Market Profile: Laboratory Gas Generators

May 10, 2008
E-Separation Solutions
Volume 0, Issue 0

Compressed gases have become an integral part of the laboratory. For many laboratory scientists, gases like hydrogen and nitrogen are used on a daily basis and are often taken for granted. The expense, concerns of safety, and unexpected downtimes has motivated users alter their approach and institute laboratory gas generators. Instead of using cylindered gases to supply the carrier or fuel gas supply, increasing number of laboratories have become accustomed to using a laboratory gas generators, which can supply gasses for analytical instruments such as GC, LC-MS, NMR, Purge, and others.

Compressed gases have become an integral part of the laboratory. For many laboratory scientists, gases like hydrogen and nitrogen are used on a daily basis and are often taken for granted. The expense, concerns of safety, and unexpected downtimes has motivated users alter their approach and institute laboratory gas generators. Instead of using cylindered gases to supply the carrier or fuel gas supply, increasing number of laboratories have become accustomed to using a laboratory gas generators, which can supply gasses for analytical instruments such as GC, LC-MS, NMR, Purge, and others.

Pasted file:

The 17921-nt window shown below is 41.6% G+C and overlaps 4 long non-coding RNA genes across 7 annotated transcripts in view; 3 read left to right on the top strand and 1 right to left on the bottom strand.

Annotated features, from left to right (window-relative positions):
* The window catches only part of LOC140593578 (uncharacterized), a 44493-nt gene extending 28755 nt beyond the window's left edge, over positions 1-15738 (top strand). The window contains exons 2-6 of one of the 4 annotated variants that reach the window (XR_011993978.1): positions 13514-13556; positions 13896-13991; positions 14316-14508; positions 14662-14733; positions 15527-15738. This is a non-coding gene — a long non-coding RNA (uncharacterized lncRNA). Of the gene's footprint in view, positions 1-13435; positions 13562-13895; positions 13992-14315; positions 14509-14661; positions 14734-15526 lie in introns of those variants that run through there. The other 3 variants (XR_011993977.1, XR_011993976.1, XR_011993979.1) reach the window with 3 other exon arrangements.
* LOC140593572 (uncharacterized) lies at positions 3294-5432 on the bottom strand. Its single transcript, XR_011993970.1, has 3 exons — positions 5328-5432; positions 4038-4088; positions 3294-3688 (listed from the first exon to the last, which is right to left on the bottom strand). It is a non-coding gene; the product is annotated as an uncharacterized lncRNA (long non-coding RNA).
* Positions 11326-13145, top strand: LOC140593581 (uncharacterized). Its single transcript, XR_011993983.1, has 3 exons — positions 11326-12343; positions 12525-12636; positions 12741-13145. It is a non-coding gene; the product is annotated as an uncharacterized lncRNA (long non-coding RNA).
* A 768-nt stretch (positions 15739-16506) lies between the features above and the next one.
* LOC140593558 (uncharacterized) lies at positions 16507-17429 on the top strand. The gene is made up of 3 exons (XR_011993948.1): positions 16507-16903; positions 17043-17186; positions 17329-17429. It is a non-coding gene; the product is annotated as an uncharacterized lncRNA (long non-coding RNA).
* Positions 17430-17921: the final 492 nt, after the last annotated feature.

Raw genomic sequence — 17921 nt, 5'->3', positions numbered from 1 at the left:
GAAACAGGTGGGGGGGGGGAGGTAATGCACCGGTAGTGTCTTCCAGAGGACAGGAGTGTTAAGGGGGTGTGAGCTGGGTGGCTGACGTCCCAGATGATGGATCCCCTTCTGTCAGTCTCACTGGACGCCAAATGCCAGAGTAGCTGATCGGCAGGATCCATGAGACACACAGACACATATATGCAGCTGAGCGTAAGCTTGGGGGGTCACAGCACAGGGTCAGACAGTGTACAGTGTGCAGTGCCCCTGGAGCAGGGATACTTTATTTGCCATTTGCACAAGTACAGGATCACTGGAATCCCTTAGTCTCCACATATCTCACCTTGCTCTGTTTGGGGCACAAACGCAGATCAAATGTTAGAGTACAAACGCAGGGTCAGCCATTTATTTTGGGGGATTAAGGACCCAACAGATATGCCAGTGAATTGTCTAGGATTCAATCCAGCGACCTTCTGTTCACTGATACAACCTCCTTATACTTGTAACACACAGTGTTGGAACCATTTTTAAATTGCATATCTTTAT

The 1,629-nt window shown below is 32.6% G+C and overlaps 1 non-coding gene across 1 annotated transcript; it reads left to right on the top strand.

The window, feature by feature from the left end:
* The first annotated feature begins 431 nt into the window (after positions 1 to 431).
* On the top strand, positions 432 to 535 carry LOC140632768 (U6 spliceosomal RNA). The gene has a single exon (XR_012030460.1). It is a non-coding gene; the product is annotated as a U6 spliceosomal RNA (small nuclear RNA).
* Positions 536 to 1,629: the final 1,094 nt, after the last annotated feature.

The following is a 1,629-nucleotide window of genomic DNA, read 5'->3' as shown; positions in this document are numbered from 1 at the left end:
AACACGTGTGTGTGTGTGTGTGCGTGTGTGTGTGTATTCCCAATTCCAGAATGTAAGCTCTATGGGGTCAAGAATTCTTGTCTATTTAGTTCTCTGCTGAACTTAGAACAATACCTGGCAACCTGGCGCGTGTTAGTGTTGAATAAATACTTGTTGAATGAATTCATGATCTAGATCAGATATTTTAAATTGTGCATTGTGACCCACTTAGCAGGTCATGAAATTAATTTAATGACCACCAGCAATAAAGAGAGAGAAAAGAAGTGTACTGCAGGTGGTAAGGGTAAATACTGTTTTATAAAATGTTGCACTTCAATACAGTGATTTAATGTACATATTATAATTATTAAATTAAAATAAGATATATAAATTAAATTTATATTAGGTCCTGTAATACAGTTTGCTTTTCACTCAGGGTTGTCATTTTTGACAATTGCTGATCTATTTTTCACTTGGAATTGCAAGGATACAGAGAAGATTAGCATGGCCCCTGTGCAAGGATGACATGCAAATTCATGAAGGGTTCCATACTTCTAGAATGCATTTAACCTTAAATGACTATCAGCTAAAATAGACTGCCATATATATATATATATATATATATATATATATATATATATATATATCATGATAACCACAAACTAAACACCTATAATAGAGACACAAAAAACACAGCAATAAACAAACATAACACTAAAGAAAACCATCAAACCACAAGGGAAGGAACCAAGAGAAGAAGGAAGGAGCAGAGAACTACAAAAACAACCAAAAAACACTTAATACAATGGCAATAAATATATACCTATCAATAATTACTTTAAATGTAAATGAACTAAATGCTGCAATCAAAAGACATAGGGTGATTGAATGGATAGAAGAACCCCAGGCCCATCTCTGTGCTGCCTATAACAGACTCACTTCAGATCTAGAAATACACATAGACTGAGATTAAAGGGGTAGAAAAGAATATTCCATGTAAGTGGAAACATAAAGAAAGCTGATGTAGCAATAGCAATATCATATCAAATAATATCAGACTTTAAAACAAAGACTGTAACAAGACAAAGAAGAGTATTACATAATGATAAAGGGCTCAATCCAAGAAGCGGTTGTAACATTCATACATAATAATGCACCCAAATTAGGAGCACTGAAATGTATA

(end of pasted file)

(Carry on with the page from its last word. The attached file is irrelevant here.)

2007 Laboratory Gas Generators Geographical Distribution

Gas generators employ different technologies, depending on the type and purity of the gas needed. The use of membranes and specialized adsorbents make it possible to generate gas such as nitrogen at very high purity levels (99.99999% purity). Improvements in compressor designs and electronic controls have strengthened the performance and value of gas generators in the laboratory. Major types of gas generators include nitrogen, hydrogen, TOC, zero air, oxygen and ozone generators.

North American and European laboratories dominate the laboratory gas generators market with a combined share of about two-thirds. North American laboratories have embraced this technology particularly with the rising cost of cylinder gases and concerns of safety and purity. Depending on the application, a lab could effectively recover the initial cost of a gas generator within several months of the purchase and, in the long-term, could save tens of thousands of dollars per year.

The foregoing data was extracted and adapted from SDi's Lab Equipment Market Brief: Laboratory Gas Generators. For more information, contact Glenn Cudiamat, VP of Research Services, Strategic Directions International, Inc., 6242 Westchester Parkway, Suite 100, Los Angeles, CA 90045, (310) 641-4982, fax: (310) 641-8851, e-mail: cudiamat@strategic-directions.com